Alcohol 101

Alcohol often gets left out of the nutrition equation. Processed food and overeating are often pinned as the culprits of weight gain and preventing health; but the calories in alcohol are just as culpable.

Alcohol does effect fitness, and it’s important to help clients understand what it does to their bodies.

But being holier-than-thou and preaching to people about the need to live clean 24/7 is likely to lose you a lot of clients, fast.

Remember that your job is to help the client reach their own goals, and to do so in a way that’s sustainable and which improves their overall quality of life. This means education, support, and accountability: it doesn’t mean giving someone a hard time because they had a boozy weekend.

You steer the client in the right direction by giving them a little of what they want and a lot of what they need.

Manage their expectations and make it clear that if they want to drink often and extensively, that’s their choice – but that they need to appreciate the impact it will have on their results.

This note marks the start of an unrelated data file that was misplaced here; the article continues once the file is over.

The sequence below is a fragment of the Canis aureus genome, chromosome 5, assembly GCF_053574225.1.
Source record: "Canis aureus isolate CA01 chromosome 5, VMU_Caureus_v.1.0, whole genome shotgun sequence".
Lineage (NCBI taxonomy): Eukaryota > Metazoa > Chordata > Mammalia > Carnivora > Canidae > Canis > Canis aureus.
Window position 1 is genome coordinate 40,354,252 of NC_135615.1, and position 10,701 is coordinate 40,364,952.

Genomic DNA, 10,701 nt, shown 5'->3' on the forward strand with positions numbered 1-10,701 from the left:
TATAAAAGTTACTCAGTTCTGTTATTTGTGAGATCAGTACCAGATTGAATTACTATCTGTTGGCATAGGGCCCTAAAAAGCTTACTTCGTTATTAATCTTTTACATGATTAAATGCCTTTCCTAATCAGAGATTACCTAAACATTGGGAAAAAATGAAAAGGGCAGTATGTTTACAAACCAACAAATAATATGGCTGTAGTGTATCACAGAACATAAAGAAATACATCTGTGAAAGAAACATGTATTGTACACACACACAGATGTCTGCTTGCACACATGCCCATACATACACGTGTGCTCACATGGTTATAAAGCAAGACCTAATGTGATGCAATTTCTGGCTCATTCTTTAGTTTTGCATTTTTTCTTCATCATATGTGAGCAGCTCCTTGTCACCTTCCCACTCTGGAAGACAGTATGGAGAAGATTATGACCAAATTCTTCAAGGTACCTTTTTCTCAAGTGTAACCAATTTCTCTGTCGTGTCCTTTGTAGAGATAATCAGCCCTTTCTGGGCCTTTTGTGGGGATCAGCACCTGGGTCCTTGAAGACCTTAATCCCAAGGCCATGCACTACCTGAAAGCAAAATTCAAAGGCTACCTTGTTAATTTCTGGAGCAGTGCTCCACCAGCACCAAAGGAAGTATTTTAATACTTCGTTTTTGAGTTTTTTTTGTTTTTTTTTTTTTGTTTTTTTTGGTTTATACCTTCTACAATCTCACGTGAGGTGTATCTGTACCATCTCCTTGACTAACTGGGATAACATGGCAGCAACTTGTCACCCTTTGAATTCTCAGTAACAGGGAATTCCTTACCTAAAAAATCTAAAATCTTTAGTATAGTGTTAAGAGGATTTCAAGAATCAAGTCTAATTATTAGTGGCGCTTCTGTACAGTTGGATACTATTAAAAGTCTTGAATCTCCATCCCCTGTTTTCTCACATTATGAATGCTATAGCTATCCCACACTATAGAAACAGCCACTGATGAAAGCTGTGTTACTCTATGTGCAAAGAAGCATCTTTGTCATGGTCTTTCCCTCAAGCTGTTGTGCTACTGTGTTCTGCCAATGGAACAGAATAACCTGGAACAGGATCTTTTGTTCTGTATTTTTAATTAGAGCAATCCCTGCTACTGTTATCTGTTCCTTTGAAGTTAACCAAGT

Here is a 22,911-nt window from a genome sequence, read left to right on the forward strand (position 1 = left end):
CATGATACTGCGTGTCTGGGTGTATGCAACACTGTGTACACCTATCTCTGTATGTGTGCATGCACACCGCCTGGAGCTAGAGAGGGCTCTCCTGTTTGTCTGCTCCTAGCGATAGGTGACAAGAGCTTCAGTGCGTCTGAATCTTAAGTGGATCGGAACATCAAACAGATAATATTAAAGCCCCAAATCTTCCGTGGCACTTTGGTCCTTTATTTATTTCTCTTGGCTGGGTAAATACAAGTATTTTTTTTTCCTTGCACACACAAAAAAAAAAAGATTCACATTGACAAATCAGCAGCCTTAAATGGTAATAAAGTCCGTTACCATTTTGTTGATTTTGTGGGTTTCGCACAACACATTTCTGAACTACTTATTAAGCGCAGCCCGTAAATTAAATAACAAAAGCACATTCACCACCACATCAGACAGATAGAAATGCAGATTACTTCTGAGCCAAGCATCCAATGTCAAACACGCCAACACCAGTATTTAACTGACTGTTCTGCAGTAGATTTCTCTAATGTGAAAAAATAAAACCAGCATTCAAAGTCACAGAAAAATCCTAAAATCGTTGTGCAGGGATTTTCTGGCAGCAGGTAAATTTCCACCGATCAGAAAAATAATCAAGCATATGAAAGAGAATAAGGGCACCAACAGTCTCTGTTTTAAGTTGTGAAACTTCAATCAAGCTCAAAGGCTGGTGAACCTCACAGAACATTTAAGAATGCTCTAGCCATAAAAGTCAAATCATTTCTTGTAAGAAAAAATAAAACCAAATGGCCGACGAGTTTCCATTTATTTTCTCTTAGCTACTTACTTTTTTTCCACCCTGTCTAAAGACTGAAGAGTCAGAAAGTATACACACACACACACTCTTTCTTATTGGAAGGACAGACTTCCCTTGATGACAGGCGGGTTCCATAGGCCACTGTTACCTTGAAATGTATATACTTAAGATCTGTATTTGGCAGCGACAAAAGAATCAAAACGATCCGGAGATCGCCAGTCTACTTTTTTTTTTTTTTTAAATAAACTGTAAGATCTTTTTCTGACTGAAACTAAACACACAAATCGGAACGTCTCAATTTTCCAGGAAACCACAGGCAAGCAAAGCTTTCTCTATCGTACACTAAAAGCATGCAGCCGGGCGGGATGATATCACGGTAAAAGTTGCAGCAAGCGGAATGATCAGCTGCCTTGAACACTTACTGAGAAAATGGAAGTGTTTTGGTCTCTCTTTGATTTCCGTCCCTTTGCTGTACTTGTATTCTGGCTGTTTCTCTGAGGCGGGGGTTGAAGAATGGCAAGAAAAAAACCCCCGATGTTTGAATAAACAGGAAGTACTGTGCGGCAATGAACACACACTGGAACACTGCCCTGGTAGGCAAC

If alcohol figures large in someone’s lifestyle choices, here are some of the factors you can discuss with them:

Weight loss

The main concern for most clients regarding alcohol will be its calorific content and impact on weight loss. Where carbs and protein have four calories per gram and fat has nine grams, alcohol has seven, making it a big drain on the daily calorific ‘budget’ that gives nothing back in terms of nutrition. Cutting down alcohol and/or changing alcohol choices can have a significant impact on weight.


Alcohol is a diuretic, causing the body to lose excess water and become dehydrated. This can have a significant effect on performance.

Alcohol is also a toxin: once consumed, the liver and digestive system have to work to metabolise it. This in turns affects glycogen levels and decreases endurance – it can also cause low blood sugar while working out. Drinking also extends recovery time for the same reason.

Overall health

Alcohol disrupts the REM phase of sleep – the time when a lot of recovery happens, including the immune system and potentially muscle synthesis. Other risks such as heart disease and diabetes may not be a direct impact for training, but they will play into the larger picture if a client is addressing their overall lifestyle and wellbeing.